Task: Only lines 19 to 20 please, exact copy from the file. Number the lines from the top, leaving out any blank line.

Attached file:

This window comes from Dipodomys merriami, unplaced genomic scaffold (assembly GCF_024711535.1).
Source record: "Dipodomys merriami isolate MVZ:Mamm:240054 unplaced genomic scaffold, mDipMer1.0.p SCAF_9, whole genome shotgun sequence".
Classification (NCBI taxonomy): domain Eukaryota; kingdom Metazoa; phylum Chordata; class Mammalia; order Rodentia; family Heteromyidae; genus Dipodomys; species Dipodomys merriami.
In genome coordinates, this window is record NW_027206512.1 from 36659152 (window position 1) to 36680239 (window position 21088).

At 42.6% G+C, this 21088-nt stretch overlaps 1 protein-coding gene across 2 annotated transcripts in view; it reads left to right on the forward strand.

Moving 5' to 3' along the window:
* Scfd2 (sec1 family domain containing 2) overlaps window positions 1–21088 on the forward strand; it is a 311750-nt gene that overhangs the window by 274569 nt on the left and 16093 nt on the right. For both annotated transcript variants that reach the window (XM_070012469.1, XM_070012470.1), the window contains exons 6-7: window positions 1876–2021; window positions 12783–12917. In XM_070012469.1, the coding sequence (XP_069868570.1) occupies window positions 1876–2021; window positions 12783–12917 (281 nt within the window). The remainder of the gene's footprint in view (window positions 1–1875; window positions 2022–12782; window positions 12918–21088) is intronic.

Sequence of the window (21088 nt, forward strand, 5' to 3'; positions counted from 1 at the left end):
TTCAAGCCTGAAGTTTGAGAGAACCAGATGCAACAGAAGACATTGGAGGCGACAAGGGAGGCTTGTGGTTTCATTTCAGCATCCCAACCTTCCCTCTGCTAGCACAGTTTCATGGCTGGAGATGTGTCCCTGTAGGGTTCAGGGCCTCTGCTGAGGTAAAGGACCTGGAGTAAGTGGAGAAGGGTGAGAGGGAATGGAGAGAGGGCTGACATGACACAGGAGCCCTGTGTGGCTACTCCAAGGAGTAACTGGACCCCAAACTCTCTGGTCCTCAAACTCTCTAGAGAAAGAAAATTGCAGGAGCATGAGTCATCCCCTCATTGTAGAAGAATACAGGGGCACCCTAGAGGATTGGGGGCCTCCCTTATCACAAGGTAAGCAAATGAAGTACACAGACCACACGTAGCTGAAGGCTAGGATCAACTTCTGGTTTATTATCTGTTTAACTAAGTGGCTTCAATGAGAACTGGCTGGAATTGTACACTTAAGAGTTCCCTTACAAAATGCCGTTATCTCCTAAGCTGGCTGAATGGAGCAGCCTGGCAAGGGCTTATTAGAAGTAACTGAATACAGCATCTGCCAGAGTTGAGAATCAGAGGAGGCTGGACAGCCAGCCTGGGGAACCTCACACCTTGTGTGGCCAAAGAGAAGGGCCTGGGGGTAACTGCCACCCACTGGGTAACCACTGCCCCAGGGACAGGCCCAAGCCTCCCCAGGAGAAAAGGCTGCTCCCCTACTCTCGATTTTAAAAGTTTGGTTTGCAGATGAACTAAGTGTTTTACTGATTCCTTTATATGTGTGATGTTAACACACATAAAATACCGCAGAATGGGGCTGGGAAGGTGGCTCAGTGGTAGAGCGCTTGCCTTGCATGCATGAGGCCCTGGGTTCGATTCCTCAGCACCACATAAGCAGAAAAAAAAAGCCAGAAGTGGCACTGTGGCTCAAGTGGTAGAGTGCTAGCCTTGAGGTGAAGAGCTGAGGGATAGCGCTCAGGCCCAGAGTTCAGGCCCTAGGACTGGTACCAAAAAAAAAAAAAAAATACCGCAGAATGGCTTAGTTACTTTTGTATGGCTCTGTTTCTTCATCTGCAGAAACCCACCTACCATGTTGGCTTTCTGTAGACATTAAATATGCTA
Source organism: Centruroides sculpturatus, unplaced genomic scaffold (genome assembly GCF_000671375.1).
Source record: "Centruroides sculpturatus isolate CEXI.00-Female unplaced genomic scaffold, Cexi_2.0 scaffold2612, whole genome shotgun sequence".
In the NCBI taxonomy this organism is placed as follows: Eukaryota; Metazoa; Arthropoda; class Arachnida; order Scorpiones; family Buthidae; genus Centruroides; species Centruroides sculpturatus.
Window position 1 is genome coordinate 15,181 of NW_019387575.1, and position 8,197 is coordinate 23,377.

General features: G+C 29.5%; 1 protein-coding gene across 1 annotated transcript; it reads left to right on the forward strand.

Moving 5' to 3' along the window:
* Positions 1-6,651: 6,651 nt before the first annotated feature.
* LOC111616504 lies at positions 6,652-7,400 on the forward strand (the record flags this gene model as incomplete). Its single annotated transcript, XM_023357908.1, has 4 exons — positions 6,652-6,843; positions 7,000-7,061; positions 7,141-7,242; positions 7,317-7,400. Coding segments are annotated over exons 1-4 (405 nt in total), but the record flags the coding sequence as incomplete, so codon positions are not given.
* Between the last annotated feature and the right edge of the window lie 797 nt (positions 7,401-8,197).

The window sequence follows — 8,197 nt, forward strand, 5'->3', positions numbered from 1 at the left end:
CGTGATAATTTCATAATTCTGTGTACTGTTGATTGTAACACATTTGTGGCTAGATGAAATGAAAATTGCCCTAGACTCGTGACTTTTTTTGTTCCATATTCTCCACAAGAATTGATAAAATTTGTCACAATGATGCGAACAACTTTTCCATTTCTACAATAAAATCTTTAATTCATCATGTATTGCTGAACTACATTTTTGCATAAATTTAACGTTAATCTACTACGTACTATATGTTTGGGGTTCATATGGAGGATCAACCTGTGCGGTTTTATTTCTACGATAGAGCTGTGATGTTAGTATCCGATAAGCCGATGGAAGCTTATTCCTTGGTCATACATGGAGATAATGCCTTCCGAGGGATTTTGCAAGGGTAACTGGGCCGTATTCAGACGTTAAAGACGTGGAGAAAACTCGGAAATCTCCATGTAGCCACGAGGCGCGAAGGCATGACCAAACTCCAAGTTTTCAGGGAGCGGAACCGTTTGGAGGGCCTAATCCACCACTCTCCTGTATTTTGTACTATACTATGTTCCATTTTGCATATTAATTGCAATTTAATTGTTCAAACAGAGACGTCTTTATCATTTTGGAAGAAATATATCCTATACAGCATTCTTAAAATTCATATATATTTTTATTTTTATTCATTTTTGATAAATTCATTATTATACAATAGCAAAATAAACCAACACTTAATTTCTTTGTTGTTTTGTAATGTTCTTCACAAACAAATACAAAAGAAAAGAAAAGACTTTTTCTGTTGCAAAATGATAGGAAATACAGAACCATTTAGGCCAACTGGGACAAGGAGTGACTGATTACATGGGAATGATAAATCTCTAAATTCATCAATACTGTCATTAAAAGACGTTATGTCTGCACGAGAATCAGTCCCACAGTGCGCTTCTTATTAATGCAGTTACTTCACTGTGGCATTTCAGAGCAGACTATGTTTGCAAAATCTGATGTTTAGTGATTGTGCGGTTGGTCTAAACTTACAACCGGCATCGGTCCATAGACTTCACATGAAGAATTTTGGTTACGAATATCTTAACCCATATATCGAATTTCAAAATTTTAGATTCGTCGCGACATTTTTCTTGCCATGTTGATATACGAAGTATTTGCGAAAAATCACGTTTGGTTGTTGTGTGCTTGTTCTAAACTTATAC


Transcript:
The window sequence follows — 8,197 nt, forward strand, 5'->3', positions numbered from 1 at the left end:
CGTGATAATTTCATAATTCTGTGTACTGTTGATTGTAACACATTTGTGGCTAGATGAAATGAAAATTGCCCTAGACTCGTGACTTTTTTTGTTCCATATTCTCCACAAGAATTGATAAAATTTGTCACAATGATGCGAACAACTTTTCCATTTCTACAATAAAATCTTTAATTCATCATGTATTGCTGAACTACATTTTTGCATAAATTTAACGTTAATCTACTACGTACTATATGTTTGGGGTTCATATGGAGGATCAACCTGTGCGGTTTTATTTCTACGATAGAGCTGTGATGTTAGTATCCGATAAGCCGATGGAAGCTTATTCCTTGGTCATACATGGAGATAATGCCTTCCGAGGGATTTTGCAAGGGTAACTGGGCCGTATTCAGACGTTAAAGACGTGGAGAAAACTCGGAAATCTCCATGTAGCCACGAGGCGCGAAGGCATGACCAAACTCCAAGTTTTCAGGGAGCGGAACCGTTTGGAGGGCCTAATCCACCACTCTCCTGTATTTTGTACTATACTATGTTCCATTTTGCATATTAATTGCAATTTAATTGTTCAAACAGAGACGTCTTTATCATTTTGGAAGAAATATATCCTATACAGCATTCTTAAAATTCATATATATTTTTATTTTTATTCATTTTTGATAAATTCATTATTATACAATAGCAAAATAAACCAACACTTAATTTCTTTGTTGTTTTGTAATGTTCTTCACAAACAAATACAAAAGAAAAGAAAAGACTTTTTCTGTTGCAAAATGATAGGAAATACAGAACCATTTAGGCCAACTGGGACAAGGAGTGACTGATTACATGGGAATGATAAATCTCTAAATTCATCAATACTGTCATTAAAAGACGTTATGTCTGCACGAGAATCAGTCCCACAGTGCGCTTCTTATTAATGCAGTTACTTCACTGTGGCATTTCAGAGCAGACTATGTTTGCAAAATCTGATGTTTAGTGATTGTGCGGTTGGTCTAAACTTACAACCGGCATCGGTCCATAGACTTCACATGAAGAATTTTGGTTACGAATATCTTAACCCATATATCGAATTTCAAAATTTTAGATTCGTCGCGACATTTTTCTTGCCATGTTGATATACGAAGTATTTGCGAAAAATCACGTTTGGTTGTTGTGTGCTTGTTCTAAACTTATAC